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Evicting a Tenant in Michigan: Tips for First-Time Commercial Landlords

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Stephen W. Smith
Foster Swift Finance Real Estate & Bankruptcy Law News
April 25, 2022

Torn Up Lease ContractThere are abundant opportunities in commercial real estate, but these don’t come without challenges, such as dealing with problem tenants. We advise all first-time commercial real estate landlords to run their property like a business (see Part 1), and part of doing that is being prepared to evict tenants.

With some planning and foresight, landlords can reduce risks related to tenant evictions. Here’s what you need to know.

1. Do Your Due Diligence

If you want to avoid the hassle and expense of evicting tenants, do business with the types of tenants who are unlikely to default on their obligations. This sounds obvious, but in our experience, many first-time landlords skip this crucial step. As part of your due diligence (you’re vetting your prospective tenants, right?), ask for financials and conduct a credit check, contact former landlords, and run a background check on the business owner. If you see any red flags, think twice before renting to the tenant — and at a minimum, seek counsel from a third party such as your attorney or CPA before entering into a lease.

2. Document Terms and Procedures in the Lease

There should not be any ambiguity in your lease as to (1) the circumstances under which you can evict a tenant and (2) the procedures that must be followed in order to do so. This includes documenting what constitutes a breach of the lease, required notices, and the opportunities, if any, for the tenant to “cure” a breach (e.g., pay back rent within a 30-day period). It’s far better to work out these issues in advance, instead of fighting about them later in the heat of an eviction battle.

3. In the Event of a Breach, Follow the Procedures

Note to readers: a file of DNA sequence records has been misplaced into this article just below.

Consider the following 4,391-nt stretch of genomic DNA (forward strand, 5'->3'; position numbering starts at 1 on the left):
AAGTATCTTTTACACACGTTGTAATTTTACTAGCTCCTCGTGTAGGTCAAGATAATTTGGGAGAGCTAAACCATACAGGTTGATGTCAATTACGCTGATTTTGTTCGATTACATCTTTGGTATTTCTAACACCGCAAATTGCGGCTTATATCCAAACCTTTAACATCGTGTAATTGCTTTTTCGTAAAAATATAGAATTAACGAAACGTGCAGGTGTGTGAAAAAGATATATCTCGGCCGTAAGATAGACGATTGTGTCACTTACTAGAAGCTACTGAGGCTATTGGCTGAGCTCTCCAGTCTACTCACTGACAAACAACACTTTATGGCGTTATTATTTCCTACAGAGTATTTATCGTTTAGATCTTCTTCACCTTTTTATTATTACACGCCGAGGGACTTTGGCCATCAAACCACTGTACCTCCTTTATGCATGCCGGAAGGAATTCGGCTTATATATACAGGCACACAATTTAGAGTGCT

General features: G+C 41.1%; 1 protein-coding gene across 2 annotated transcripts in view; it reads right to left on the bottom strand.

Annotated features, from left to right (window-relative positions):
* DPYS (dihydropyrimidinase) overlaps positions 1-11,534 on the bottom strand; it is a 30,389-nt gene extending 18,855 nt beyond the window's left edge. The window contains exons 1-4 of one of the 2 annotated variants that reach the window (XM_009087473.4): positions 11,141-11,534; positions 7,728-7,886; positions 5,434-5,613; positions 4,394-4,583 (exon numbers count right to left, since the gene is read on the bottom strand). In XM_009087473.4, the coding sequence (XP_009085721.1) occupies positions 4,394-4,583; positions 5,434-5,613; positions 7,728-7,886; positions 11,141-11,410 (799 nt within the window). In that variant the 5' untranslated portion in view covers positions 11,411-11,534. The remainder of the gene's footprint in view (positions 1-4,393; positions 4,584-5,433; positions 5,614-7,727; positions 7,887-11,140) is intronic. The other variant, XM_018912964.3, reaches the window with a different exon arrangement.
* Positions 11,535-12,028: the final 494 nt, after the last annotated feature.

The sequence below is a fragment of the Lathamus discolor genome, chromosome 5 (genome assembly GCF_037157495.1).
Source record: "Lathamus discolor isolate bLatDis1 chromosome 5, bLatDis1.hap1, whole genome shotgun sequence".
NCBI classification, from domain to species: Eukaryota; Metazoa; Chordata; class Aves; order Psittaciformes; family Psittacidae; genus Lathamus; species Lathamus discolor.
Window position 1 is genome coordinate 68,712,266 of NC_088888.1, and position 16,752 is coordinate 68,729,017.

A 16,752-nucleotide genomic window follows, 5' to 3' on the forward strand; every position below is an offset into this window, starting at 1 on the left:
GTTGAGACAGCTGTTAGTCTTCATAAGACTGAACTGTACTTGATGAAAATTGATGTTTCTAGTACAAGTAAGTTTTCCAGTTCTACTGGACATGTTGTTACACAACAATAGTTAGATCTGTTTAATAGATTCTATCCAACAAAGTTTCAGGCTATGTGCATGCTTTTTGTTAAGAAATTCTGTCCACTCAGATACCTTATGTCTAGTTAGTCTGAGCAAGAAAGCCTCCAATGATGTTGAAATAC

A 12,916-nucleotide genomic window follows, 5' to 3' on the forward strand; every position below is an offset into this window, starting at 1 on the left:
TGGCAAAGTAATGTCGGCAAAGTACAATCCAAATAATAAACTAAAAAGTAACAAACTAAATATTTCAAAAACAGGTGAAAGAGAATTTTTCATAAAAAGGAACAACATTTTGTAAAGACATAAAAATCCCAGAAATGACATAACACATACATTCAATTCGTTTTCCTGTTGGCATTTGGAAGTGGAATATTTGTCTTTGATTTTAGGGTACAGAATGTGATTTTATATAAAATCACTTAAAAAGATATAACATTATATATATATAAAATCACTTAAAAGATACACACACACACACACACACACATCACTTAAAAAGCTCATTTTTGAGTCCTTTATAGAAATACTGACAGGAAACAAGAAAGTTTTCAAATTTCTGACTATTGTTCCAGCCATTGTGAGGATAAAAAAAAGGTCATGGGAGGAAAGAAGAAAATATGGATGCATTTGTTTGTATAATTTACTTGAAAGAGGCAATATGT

The types of circumstances that typically give rise to a landlord's rights to commence an eviction process include the tenant conducting illegal activity on the property, failure to pay rent, interference with other tenant’s rights, and damage being done to the property. In the event of a breach, if a landlord decides to evict a tenant, it’s critical that the relevant lease terms — as well as state and local laws — are closely followed.

One of the most important terms is the notice that must be given to a tenant before a landlord can seek to evict the tenant. Under Michigan law, before a court will issue an Order of Eviction, a landlord must serve the tenant with a proper notice. After serving notice, a landlord must wait either 7 or 30 days, depending on the reason for an eviction, before seeking relief from a court.

There are many aspects to notice — including what it says and how it’s served — that will impact whether it’s effective, so it’s best to consult with legal counsel rather than trying to do it yourself.

4. Seek a Non-Judicial Resolution, if Possible

It’s best not to allow issues with tenants, such as chronic late payments (on non-payments) on a lease, to linger. However, if possible, it’s typically best to seek a resolution that doesn’t involve running to the courthouse, which can get messy and expensive very quickly.

This doesn’t mean that a landlord should passively sit by in the face of a tenant’s failure to pay rent. Indeed, the taking of aggressive action is often required to get a tenant to the negotiating table. For example, having a lawyer serve the required notice can be the impetus to constructive discussions that lead to a resolution that avoids litigation.

5. Don’t do a Self-Help Eviction

Even if you receive an Order of Eviction from a Michigan court authorizing you to evict a tenant, it’s best to avoid trying to do a “self-help” eviction, such as locking the doors and/or turning off the utilities to a tenant’s space. Michigan law sets forth the procedures for physical eviction, which should be closely followed. It’s best to consult with legal counsel before taking any steps to deprive a tenant — even one in breach of their lease obligations — of their ability to occupy a space. The last thing you want to do as a landlord is to compound your damages from a deadbeat tenant by exposing yourself to liability.

Eviction: It’s Not if, it’s When

The unfortunate truth is, if you’re a commercial real estate landlord, at some point you’re going to have to deal with eviction issues. To avoid having to deal with eviction as much as possible, do the work at the front end to find good tenants and execute a well-crafted lease. If problems with a commercial tenant arise during a lease term, know your rights and work with legal counsel to determine the best course of action. And if there is no other option, take decisive steps to enforce your rights, including evicting a tenant if necessary.

If you have questions or need assistance regarding any commercial real estate issues in Michigan, please contact Steve Smith at 269.983.1400 or ssmith@fosterswift.com.